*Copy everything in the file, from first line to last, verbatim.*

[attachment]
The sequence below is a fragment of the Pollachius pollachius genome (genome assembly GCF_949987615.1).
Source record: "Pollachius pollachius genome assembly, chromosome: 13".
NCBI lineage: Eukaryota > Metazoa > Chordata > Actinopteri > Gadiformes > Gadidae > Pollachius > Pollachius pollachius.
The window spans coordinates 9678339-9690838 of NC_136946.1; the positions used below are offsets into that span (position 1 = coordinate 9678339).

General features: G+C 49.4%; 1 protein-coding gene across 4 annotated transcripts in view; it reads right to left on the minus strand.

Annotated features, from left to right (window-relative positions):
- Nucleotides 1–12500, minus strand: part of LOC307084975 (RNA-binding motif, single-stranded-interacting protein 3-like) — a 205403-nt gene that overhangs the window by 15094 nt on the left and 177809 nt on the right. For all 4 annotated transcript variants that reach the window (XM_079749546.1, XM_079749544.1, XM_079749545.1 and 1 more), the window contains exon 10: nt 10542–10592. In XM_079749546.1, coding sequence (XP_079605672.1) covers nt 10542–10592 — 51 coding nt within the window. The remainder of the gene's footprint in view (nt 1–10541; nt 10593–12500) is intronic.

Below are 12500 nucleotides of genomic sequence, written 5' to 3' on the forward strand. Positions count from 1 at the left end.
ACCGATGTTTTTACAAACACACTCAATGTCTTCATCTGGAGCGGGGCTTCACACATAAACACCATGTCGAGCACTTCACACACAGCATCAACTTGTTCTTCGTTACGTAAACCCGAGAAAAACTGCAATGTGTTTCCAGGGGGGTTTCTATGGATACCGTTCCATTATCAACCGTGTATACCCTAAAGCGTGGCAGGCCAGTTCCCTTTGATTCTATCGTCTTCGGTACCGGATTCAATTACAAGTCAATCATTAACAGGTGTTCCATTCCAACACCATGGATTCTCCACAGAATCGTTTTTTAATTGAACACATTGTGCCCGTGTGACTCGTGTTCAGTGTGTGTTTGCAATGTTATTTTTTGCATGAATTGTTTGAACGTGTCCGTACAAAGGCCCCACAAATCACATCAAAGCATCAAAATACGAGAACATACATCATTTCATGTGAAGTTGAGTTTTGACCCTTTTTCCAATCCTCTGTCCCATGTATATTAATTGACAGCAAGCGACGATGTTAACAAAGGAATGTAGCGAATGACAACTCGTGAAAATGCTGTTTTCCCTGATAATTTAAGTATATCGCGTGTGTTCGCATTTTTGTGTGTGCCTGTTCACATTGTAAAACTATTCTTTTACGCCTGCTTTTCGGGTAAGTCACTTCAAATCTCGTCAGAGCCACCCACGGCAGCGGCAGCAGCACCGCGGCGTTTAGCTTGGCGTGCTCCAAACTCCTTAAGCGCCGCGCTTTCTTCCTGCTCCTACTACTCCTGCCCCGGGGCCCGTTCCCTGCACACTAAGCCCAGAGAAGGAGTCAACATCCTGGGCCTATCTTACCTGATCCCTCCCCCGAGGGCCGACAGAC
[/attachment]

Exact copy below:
The sequence below is a fragment of the Pollachius pollachius genome (genome assembly GCF_949987615.1).
Source record: "Pollachius pollachius genome assembly, chromosome: 13".
NCBI lineage: Eukaryota > Metazoa > Chordata > Actinopteri > Gadiformes > Gadidae > Pollachius > Pollachius pollachius.
The window spans coordinates 9678339-9690838 of NC_136946.1; the positions used below are offsets into that span (position 1 = coordinate 9678339).

General features: G+C 49.4%; 1 protein-coding gene across 4 annotated transcripts in view; it reads right to left on the minus strand.

Annotated features, from left to right (window-relative positions):
- Nucleotides 1–12500, minus strand: part of LOC307084975 (RNA-binding motif, single-stranded-interacting protein 3-like) — a 205403-nt gene that overhangs the window by 15094 nt on the left and 177809 nt on the right. For all 4 annotated transcript variants that reach the window (XM_079749546.1, XM_079749544.1, XM_079749545.1 and 1 more), the window contains exon 10: nt 10542–10592. In XM_079749546.1, coding sequence (XP_079605672.1) covers nt 10542–10592 — 51 coding nt within the window. The remainder of the gene's footprint in view (nt 1–10541; nt 10593–12500) is intronic.

Below are 12500 nucleotides of genomic sequence, written 5' to 3' on the forward strand. Positions count from 1 at the left end.
ACCGATGTTTTTACAAACACACTCAATGTCTTCATCTGGAGCGGGGCTTCACACATAAACACCATGTCGAGCACTTCACACACAGCATCAACTTGTTCTTCGTTACGTAAACCCGAGAAAAACTGCAATGTGTTTCCAGGGGGGTTTCTATGGATACCGTTCCATTATCAACCGTGTATACCCTAAAGCGTGGCAGGCCAGTTCCCTTTGATTCTATCGTCTTCGGTACCGGATTCAATTACAAGTCAATCATTAACAGGTGTTCCATTCCAACACCATGGATTCTCCACAGAATCGTTTTTTAATTGAACACATTGTGCCCGTGTGACTCGTGTTCAGTGTGTGTTTGCAATGTTATTTTTTGCATGAATTGTTTGAACGTGTCCGTACAAAGGCCCCACAAATCACATCAAAGCATCAAAATACGAGAACATACATCATTTCATGTGAAGTTGAGTTTTGACCCTTTTTCCAATCCTCTGTCCCATGTATATTAATTGACAGCAAGCGACGATGTTAACAAAGGAATGTAGCGAATGACAACTCGTGAAAATGCTGTTTTCCCTGATAATTTAAGTATATCGCGTGTGTTCGCATTTTTGTGTGTGCCTGTTCACATTGTAAAACTATTCTTTTACGCCTGCTTTTCGGGTAAGTCACTTCAAATCTCGTCAGAGCCACCCACGGCAGCGGCAGCAGCACCGCGGCGTTTAGCTTGGCGTGCTCCAAACTCCTTAAGCGCCGCGCTTTCTTCCTGCTCCTACTACTCCTGCCCCGGGGCCCGTTCCCTGCACACTAAGCCCAGAGAAGGAGTCAACATCCTGGGCCTATCTTACCTGATCCCTCCCCCGAGGGCCGACAGAC